JERUSALEM (Reuters) - Israel’s main public-sector labor union staged a half-day strike on Sunday, closing the airport, stock exchange, banks and all government ministries to protest at mass layoffs planned by Teva Pharmaceutical Industries (TEVA.TA).
Debt-ridden Teva (TEVA.N), one of Israel’s largest companies and the world’s largest generics drugmaker, said last week it would cut its global workforce by more than a quarter, or 14,000 jobs.
Some 1,700 jobs will be cut and a manufacturing site will be closed in Israel. This has angered unions and politicians, who believe Teva’s employees should not pay for the company’s failed investments abroad.
Sunday is the beginning of the Israeli work week. Hundreds of thousands of workers went on strike until 12 noon (1000 GMT) and many held solidarity rallies outside Teva facilities.
Protesters also blocked major roads across the country, including the entrance of Jerusalem, and burned tires outside many Teva offices. Demonstrators sat in the middle of streets and crosswalks, halting traffic in a number of cities.
The Histadrut labor federation said hundreds of Teva workers in its Jerusalem plant were squatting inside and would continue a strike again on Monday, while there will also be strikes at other Teva facilities.
The Tel Aviv Stock Exchange shortened its trading day, opening at 1 pm and closed as usual at about 4:30 pm. Teva’s shares fell 0.8 percent.
Departing flights at Tel Aviv’s Ben Gurion Airport between 8 a.m. and at least 12 p.m. were either canceled or delayed. Similarly, no flights were allowed to land until after 12 p.m.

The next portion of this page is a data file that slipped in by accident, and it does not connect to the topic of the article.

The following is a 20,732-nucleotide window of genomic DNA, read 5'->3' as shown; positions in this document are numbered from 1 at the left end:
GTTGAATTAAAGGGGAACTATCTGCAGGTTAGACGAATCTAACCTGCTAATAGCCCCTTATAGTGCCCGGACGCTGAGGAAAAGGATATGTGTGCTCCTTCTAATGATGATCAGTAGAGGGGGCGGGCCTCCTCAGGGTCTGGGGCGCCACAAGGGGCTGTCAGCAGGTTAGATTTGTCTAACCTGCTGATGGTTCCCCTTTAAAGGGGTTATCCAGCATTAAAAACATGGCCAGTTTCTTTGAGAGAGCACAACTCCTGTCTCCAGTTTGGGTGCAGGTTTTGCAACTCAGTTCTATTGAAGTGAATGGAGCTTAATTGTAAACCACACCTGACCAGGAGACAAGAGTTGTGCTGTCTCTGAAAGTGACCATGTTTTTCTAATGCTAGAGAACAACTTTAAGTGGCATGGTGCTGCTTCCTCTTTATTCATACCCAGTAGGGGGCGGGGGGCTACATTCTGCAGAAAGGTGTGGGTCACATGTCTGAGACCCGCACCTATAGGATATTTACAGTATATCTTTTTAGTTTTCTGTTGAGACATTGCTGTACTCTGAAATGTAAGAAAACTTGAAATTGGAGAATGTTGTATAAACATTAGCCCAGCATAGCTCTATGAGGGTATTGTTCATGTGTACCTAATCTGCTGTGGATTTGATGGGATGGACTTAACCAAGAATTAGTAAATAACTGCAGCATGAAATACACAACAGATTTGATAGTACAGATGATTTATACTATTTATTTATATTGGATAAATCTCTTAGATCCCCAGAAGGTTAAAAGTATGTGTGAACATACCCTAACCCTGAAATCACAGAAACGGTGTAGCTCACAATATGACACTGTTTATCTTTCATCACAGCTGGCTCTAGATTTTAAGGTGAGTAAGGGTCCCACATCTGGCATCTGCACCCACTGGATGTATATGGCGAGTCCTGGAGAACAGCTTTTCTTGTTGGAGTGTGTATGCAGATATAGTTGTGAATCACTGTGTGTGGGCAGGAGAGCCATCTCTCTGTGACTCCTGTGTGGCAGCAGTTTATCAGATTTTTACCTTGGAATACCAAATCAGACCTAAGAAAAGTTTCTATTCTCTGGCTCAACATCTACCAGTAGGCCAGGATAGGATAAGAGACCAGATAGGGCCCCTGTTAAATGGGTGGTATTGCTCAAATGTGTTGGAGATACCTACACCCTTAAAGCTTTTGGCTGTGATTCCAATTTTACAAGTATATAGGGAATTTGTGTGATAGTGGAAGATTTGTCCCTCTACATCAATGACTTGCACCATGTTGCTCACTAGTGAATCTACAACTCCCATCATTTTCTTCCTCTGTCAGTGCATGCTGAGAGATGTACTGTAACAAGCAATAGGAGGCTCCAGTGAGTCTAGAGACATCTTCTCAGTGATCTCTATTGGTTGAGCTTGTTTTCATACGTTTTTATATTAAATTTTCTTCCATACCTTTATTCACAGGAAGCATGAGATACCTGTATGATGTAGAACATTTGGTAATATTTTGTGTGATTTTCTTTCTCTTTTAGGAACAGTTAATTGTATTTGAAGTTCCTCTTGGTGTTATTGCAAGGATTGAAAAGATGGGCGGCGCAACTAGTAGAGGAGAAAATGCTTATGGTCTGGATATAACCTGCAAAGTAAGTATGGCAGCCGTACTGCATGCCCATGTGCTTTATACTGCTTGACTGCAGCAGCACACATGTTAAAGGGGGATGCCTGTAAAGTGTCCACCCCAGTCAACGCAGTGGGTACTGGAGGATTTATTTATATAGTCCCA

Trains and buses were initially supposed to strike as well, but the Histadrut allowed public transit to operate so that soldiers could get back to their bases as usual.
“We are fighting on behalf of Teva’s workers to save Israel’s industry ... and to convey the message that layoffs are the last and not the first step in the public and private sectors,” Histadrut chief Avi Nissenkorn said.
He called the current crisis the fault of Teva’s management and board, adding: “It is the state’s responsibility to prevent thousands of Israeli families from paying the price for this.”
Prime Minister Benjamin Netanyahu said he planned to meet with Kare Schultz, Teva’s chief executive, this week to try and minimize the blow to workers.
“We need to do everything possible to prevent the closure of plants in Jerusalem,” Netanyahu said at the outset of a cabinet meeting, adding Teva should remain based in Israel.
“It employs thousands of workers,” he said. “It started as an Israeli company and we want it to remain as an Israeli company. We will use various means at our disposal to try and achieve these goals.” He did not elaborate.
Schultz said Teva would maintain its headquarters in Israel.
Saddled with nearly $35 billion in debt since acquiring Allergan’s (AGN.N) Actavis generic drug business for $40.5 billion, Teva made a series of changes after Schultz joined as its new chief executive on Nov. 1.
Its two-year restructuring plan is intended to reduce Teva’s cost base by $3 billion by the end of 2019, out of an estimated cost base for 2017 of $16.1 billion.
Nissenkorn said he would meet with Israel’s finance and economy ministers, along with the Teva workers union, on Monday.
Reporting by Steven Scheer; editing by Mark Heinrich